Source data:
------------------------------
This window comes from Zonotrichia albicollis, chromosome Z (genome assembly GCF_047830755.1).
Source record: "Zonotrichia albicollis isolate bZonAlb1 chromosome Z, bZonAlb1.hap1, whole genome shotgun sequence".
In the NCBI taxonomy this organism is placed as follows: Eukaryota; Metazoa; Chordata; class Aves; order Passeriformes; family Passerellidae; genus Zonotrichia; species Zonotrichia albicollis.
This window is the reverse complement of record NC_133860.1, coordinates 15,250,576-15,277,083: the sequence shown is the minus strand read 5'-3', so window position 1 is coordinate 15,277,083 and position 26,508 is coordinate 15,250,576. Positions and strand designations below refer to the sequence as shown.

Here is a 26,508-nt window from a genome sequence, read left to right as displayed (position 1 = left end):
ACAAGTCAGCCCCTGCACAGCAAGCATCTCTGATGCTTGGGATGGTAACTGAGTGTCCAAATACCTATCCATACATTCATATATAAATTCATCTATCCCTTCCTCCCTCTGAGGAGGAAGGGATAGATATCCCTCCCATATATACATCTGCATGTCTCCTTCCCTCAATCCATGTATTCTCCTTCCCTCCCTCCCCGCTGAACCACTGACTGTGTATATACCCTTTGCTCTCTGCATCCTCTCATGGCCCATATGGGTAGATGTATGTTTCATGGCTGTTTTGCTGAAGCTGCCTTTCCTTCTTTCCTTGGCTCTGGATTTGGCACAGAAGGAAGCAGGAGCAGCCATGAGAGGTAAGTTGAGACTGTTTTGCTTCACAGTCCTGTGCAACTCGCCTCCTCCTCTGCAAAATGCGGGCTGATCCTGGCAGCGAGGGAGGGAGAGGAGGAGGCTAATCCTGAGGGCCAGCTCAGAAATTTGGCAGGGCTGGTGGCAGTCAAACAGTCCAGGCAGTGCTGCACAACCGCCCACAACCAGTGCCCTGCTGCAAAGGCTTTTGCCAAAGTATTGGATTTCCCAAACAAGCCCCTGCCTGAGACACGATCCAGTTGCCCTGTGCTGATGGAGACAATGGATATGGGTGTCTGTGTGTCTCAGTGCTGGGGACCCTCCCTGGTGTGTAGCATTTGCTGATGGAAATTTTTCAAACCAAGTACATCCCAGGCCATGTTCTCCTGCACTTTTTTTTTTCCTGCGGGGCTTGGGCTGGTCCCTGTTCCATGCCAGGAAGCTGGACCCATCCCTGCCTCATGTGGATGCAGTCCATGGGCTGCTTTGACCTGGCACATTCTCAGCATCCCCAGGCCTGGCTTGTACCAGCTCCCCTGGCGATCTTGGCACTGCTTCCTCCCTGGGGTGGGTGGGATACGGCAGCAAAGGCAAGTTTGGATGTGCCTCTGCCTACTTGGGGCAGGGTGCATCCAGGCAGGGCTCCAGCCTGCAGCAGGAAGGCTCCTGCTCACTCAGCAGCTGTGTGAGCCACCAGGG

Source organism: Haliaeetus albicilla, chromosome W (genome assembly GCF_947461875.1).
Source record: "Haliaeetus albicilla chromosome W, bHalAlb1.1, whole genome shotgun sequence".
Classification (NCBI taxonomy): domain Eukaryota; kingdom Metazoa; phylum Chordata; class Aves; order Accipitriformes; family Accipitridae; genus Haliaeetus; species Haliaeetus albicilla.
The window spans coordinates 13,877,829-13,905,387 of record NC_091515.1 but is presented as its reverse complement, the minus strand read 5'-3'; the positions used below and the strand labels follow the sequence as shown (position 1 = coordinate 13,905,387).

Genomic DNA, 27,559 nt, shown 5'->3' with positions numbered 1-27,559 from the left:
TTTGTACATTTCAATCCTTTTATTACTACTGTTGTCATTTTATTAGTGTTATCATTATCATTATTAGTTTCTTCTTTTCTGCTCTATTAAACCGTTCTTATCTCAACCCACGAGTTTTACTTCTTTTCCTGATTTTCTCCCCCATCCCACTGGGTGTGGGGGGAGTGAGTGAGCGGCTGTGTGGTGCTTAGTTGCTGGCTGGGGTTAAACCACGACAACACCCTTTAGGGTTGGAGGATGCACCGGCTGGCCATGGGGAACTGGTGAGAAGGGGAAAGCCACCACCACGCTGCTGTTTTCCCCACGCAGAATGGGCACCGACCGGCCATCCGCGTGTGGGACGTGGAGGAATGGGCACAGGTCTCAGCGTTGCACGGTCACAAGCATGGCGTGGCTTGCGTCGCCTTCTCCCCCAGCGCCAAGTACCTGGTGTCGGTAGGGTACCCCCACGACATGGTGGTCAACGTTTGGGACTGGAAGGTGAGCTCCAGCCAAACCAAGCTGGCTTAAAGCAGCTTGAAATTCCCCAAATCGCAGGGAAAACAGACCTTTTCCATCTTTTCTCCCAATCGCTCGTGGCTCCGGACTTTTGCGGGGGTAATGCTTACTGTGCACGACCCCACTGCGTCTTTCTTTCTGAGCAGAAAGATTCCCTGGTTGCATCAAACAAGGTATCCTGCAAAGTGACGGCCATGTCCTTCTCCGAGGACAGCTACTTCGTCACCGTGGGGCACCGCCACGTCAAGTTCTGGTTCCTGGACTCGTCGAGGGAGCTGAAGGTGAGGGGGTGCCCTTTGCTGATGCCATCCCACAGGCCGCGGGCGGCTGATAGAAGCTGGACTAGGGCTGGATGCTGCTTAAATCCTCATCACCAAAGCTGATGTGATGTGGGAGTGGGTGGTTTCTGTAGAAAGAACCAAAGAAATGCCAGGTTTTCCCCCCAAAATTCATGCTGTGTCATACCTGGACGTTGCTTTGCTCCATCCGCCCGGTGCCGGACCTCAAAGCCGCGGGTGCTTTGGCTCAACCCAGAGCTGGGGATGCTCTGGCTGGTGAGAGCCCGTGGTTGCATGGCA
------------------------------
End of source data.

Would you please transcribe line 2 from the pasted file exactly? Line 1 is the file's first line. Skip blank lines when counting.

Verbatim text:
Source record: "Zonotrichia albicollis isolate bZonAlb1 chromosome Z, bZonAlb1.hap1, whole genome shotgun sequence".